How Russia’s invasion of Ukraine will reshape the world

It was a chilling declaration. The noise of Russia’s assault on Ukraine “is the sound of a new iron curtain which has come down,” Ukrainian President Volodymyr Zelenskyy said on Feb. 24 as Russian forces besieged his country.

The brutal Russian invasion and the tough economic and political steps the United States and its allies have taken in response have defined a new conflict that seems all too reminiscent of the worst periods of the Cold War struggle of which Winston Churchill warned when he coined the phrase “Iron Curtain” 76 years ago.

Why We Wrote This

While a new Iron Curtain may not go up, the Ukraine attack will draw a line across Europe, with a revanchist Moscow on one side and a reinvigorated Atlantic alliance on the other.

“There’s no question that we will see a remilitarized and divided Europe,” says Charles Kupchan, a Georgetown professor and Obama-era National Security Council official. Still that “iron” part of the curtain is probably not coming back. The world is unlikely to divide again into fragmented, independent geographical blocs. “There is a kind of irreversible element to globalization that will make a new Cold War feel and taste differently from Cold War 1.0,” Professor Kupchan adds.

In the end, the phrase “Iron Curtain” is an image meant to help illuminate the implications of an act of brutal Russian aggression that many Westerners find inexplicable. The events that have cast a shadow across Europe in early 2022 are very different than those that drove Western geopolitics in the Cold War era. But in a short period of time they have profoundly changed the way the United States and its allies think about Europe.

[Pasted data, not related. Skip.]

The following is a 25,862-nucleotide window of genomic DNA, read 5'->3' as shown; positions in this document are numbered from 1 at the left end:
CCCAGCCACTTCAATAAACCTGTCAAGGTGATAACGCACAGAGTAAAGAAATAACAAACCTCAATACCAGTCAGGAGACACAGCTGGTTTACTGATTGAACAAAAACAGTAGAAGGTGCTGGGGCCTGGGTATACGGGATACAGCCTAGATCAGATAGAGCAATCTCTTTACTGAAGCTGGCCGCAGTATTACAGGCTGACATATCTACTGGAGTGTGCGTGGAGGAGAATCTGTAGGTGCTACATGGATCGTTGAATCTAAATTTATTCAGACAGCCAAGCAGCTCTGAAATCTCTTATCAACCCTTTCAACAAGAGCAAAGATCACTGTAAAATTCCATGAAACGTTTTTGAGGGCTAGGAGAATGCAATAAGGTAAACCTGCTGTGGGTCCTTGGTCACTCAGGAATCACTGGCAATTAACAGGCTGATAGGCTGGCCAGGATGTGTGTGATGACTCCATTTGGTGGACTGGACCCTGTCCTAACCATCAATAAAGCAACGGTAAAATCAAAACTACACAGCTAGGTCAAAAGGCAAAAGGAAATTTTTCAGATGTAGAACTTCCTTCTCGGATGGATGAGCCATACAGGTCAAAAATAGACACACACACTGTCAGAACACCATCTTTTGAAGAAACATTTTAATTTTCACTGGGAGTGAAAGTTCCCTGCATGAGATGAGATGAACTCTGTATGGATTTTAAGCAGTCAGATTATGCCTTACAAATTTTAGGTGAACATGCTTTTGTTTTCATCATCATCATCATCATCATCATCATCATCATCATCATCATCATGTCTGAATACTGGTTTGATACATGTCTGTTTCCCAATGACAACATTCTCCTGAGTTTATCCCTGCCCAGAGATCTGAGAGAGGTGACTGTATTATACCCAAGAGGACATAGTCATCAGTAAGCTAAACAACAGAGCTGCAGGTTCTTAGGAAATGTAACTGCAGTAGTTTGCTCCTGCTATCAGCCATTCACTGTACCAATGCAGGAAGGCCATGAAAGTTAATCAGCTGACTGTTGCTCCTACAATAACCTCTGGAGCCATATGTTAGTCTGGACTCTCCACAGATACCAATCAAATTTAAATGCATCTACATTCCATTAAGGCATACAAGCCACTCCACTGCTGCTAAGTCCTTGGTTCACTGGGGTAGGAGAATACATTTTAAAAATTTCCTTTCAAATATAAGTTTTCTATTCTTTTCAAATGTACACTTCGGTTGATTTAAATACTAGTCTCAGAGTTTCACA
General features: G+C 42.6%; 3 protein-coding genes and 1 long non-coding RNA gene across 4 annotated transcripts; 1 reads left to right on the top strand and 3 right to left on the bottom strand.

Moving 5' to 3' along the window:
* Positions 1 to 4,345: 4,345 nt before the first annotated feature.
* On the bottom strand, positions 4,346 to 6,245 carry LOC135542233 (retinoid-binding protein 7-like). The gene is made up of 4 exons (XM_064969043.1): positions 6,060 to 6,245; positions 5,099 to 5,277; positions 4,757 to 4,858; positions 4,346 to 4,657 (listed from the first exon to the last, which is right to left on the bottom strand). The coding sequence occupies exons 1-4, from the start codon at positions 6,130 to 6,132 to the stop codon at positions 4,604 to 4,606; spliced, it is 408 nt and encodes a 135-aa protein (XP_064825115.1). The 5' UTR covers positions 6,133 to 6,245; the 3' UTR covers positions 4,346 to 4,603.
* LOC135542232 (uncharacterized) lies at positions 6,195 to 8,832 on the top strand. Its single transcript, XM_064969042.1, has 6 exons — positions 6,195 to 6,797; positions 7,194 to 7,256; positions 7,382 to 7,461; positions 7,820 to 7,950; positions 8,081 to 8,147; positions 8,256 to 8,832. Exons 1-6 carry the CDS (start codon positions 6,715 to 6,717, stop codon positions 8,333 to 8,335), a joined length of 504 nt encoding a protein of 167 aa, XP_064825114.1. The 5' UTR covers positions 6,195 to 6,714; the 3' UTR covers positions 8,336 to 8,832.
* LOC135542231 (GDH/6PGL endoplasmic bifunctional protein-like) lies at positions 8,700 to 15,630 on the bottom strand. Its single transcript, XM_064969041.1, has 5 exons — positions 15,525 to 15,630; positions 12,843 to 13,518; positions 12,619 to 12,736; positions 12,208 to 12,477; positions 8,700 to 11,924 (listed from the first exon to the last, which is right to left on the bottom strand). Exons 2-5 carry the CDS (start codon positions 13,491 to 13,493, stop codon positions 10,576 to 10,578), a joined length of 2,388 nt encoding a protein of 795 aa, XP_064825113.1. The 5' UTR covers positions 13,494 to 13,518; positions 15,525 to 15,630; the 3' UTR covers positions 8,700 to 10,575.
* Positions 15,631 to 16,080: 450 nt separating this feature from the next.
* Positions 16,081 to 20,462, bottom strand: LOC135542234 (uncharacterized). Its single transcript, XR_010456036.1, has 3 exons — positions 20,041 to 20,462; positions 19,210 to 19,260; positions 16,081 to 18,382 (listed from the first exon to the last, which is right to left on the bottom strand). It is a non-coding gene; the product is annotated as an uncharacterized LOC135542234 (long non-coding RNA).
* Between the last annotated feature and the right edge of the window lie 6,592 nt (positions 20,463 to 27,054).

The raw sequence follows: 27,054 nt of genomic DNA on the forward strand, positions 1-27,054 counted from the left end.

Washington

Winston Churchill was out of power in March 1946. He’d lost a general election seven months earlier. But he was eager for a forum to expound his views on the developing post-World War II world, so he accepted an invitation to speak at tiny, out-of-the-way Westminster College in Fulton, Missouri.

A note scribbled at the bottom of the invitation sold the famous former British prime minister on the unlikely venue. “This is a wonderful school in my home state. If you come, I will introduce you,” wrote US President Harry Truman.

With Truman in attendance Churchill delivered one of his most famous speeches, warning that in Eastern Europe, the Soviet Union was shaping many governments in its image and drawing them under its influence. The nations of the West, though tired of war, might have a new conflict on their hands.

Why We Wrote This

While a new Iron Curtain may not go up, the Ukraine attack will draw a line across Europe, with a revanchist Moscow on one side and a reinvigorated Atlantic alliance on the other.

“From Stettin in the Baltic, to Trieste in the Adriatic, an iron curtain has descended across the continent,” Churchill said.

Last week, 76 years after the famous former British prime minister defined the geography of the Cold War with that iconic phrase, another Western leader invoked it to describe what was happening to his country.

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